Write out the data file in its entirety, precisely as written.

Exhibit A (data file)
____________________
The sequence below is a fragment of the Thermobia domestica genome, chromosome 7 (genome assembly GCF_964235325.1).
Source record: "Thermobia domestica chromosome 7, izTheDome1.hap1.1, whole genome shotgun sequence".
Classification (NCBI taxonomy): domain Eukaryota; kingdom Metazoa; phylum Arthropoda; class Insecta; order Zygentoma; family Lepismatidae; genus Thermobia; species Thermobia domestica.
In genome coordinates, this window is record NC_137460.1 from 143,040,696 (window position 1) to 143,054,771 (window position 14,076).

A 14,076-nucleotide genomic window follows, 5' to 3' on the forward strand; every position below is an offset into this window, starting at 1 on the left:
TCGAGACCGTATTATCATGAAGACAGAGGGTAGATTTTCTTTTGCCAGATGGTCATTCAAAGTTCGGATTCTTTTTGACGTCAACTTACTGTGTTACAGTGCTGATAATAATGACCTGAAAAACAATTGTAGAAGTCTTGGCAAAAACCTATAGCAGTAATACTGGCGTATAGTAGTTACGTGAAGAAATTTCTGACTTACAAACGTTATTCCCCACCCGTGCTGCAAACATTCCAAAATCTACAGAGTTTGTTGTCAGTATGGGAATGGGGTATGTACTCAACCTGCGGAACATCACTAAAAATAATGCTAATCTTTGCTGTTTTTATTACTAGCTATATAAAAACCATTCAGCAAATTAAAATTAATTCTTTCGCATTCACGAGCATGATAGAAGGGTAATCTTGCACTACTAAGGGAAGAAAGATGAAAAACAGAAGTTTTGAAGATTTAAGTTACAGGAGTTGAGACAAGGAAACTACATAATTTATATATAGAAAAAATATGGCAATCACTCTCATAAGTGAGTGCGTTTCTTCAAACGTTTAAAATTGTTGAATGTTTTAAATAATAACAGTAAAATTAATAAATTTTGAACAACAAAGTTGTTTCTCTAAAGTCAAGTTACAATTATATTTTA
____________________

The sequence below is a fragment of the Thermobia domestica genome, chromosome 7 (genome assembly GCF_964235325.1).
Source record: "Thermobia domestica chromosome 7, izTheDome1.hap1.1, whole genome shotgun sequence".
Classification (NCBI taxonomy): domain Eukaryota; kingdom Metazoa; phylum Arthropoda; class Insecta; order Zygentoma; family Lepismatidae; genus Thermobia; species Thermobia domestica.
In genome coordinates, this window is record NC_137460.1 from 143,040,696 (window position 1) to 143,054,771 (window position 14,076).

A 14,076-nucleotide genomic window follows, 5' to 3' on the forward strand; every position below is an offset into this window, starting at 1 on the left:
TCGAGACCGTATTATCATGAAGACAGAGGGTAGATTTTCTTTTGCCAGATGGTCATTCAAAGTTCGGATTCTTTTTGACGTCAACTTACTGTGTTACAGTGCTGATAATAATGACCTGAAAAACAATTGTAGAAGTCTTGGCAAAAACCTATAGCAGTAATACTGGCGTATAGTAGTTACGTGAAGAAATTTCTGACTTACAAACGTTATTCCCCACCCGTGCTGCAAACATTCCAAAATCTACAGAGTTTGTTGTCAGTATGGGAATGGGGTATGTACTCAACCTGCGGAACATCACTAAAAATAATGCTAATCTTTGCTGTTTTTATTACTAGCTATATAAAAACCATTCAGCAAATTAAAATTAATTCTTTCGCATTCACGAGCATGATAGAAGGGTAATCTTGCACTACTAAGGGAAGAAAGATGAAAAACAGAAGTTTTGAAGATTTAAGTTACAGGAGTTGAGACAAGGAAACTACATAATTTATATATAGAAAAAATATGGCAATCACTCTCATAAGTGAGTGCGTTTCTTCAAACGTTTAAAATTGTTGAATGTTTTAAATAATAACAGTAAAATTAATAAATTTTGAACAACAAAGTTGTTTCTCTAAAGTCAAGTTACAATTATATTTTA